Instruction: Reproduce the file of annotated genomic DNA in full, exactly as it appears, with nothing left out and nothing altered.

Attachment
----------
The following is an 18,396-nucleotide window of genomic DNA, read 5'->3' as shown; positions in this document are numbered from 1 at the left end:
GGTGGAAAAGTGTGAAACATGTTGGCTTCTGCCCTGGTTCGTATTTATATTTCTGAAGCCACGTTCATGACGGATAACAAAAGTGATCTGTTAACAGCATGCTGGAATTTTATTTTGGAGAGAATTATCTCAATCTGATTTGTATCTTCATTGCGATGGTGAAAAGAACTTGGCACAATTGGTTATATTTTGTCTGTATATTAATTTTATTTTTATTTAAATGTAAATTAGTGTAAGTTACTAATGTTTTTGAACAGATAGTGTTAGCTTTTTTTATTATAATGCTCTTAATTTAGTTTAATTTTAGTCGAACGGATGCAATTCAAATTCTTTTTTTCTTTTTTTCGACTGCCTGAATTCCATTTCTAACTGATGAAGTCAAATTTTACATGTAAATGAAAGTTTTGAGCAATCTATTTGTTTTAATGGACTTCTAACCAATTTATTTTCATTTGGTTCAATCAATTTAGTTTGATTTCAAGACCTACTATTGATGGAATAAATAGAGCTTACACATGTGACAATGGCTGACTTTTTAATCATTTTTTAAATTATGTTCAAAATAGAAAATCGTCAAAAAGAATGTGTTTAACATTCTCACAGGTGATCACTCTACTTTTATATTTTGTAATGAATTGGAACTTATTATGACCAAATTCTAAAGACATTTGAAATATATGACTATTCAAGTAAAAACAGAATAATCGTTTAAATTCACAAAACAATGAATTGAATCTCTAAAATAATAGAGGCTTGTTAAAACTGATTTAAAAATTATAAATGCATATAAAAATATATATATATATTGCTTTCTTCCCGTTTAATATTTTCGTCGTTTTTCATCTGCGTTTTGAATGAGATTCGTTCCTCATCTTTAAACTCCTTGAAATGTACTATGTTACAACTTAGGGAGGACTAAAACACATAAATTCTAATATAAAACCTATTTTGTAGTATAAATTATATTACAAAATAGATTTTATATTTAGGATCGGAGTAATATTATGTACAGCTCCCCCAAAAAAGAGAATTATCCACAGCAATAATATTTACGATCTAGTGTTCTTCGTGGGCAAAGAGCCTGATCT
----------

The following is an 18,396-nucleotide window of genomic DNA, read 5'->3' as shown; positions in this document are numbered from 1 at the left end:
GGTGGAAAAGTGTGAAACATGTTGGCTTCTGCCCTGGTTCGTATTTATATTTCTGAAGCCACGTTCATGACGGATAACAAAAGTGATCTGTTAACAGCATGCTGGAATTTTATTTTGGAGAGAATTATCTCAATCTGATTTGTATCTTCATTGCGATGGTGAAAAGAACTTGGCACAATTGGTTATATTTTGTCTGTATATTAATTTTATTTTTATTTAAATGTAAATTAGTGTAAGTTACTAATGTTTTTGAACAGATAGTGTTAGCTTTTTTTATTATAATGCTCTTAATTTAGTTTAATTTTAGTCGAACGGATGCAATTCAAATTCTTTTTTTCTTTTTTTCGACTGCCTGAATTCCATTTCTAACTGATGAAGTCAAATTTTACATGTAAATGAAAGTTTTGAGCAATCTATTTGTTTTAATGGACTTCTAACCAATTTATTTTCATTTGGTTCAATCAATTTAGTTTGATTTCAAGACCTACTATTGATGGAATAAATAGAGCTTACACATGTGACAATGGCTGACTTTTTAATCATTTTTTAAATTATGTTCAAAATAGAAAATCGTCAAAAAGAATGTGTTTAACATTCTCACAGGTGATCACTCTACTTTTATATTTTGTAATGAATTGGAACTTATTATGACCAAATTCTAAAGACATTTGAAATATATGACTATTCAAGTAAAAACAGAATAATCGTTTAAATTCACAAAACAATGAATTGAATCTCTAAAATAATAGAGGCTTGTTAAAACTGATTTAAAAATTATAAATGCATATAAAAATATATATATATATTGCTTTCTTCCCGTTTAATATTTTCGTCGTTTTTCATCTGCGTTTTGAATGAGATTCGTTCCTCATCTTTAAACTCCTTGAAATGTACTATGTTACAACTTAGGGAGGACTAAAACACATAAATTCTAATATAAAACCTATTTTGTAGTATAAATTATATTACAAAATAGATTTTATATTTAGGATCGGAGTAATATTATGTACAGCTCCCCCAAAAAAGAGAATTATCCACAGCAATAATATTTACGATCTAGTGTTCTTCGTGGGCAAAGAGCCTGATCT